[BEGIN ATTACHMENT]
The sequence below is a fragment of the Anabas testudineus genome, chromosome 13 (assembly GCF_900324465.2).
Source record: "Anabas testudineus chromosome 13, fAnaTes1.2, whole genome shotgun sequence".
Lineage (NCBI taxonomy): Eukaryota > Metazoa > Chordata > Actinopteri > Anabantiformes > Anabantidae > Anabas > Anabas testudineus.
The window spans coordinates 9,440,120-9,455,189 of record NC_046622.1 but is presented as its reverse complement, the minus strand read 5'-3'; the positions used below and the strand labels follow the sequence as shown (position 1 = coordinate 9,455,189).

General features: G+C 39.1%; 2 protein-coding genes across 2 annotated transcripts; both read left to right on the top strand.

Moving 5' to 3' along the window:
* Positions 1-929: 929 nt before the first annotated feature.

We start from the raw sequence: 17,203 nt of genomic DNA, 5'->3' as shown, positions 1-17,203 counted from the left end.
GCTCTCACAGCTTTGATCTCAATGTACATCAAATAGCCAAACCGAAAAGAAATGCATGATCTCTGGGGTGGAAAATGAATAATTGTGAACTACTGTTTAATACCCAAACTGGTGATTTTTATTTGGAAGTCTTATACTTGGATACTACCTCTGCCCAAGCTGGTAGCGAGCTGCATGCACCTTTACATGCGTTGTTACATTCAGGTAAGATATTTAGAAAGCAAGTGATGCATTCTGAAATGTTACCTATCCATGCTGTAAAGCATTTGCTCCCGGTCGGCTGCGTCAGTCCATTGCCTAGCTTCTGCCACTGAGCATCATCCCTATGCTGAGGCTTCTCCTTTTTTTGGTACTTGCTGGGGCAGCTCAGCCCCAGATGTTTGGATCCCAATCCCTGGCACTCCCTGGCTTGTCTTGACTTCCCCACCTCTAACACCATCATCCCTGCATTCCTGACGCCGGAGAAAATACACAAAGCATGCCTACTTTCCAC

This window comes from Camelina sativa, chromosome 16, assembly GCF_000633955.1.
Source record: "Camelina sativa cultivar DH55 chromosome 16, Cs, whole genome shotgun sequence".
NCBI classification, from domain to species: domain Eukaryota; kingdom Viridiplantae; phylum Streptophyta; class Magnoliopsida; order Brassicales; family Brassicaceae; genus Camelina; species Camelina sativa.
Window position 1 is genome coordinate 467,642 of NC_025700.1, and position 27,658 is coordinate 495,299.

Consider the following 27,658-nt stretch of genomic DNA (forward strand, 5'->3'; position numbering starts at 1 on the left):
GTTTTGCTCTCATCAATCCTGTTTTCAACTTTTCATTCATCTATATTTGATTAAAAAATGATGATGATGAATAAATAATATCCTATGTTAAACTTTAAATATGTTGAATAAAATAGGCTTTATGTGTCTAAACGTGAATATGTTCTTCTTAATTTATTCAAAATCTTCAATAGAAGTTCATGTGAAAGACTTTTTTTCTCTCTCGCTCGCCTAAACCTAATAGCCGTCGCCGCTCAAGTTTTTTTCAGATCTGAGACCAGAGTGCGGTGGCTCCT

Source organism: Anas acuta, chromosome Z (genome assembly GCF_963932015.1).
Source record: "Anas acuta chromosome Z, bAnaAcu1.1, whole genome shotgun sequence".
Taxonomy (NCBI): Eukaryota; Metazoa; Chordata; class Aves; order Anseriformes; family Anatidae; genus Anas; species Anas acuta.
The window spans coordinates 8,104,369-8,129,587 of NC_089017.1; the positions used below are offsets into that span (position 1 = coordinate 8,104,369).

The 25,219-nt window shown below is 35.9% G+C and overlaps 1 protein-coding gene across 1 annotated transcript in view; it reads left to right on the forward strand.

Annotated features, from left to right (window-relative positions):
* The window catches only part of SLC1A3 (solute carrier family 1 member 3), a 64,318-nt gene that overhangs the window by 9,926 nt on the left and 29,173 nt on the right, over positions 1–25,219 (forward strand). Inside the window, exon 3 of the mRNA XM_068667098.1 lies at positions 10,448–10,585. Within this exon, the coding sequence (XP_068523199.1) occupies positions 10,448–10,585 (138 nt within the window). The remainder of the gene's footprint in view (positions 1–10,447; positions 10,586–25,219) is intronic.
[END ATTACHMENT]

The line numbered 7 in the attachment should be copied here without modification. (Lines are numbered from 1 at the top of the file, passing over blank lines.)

* Positions 1-929: 929 nt before the first annotated feature.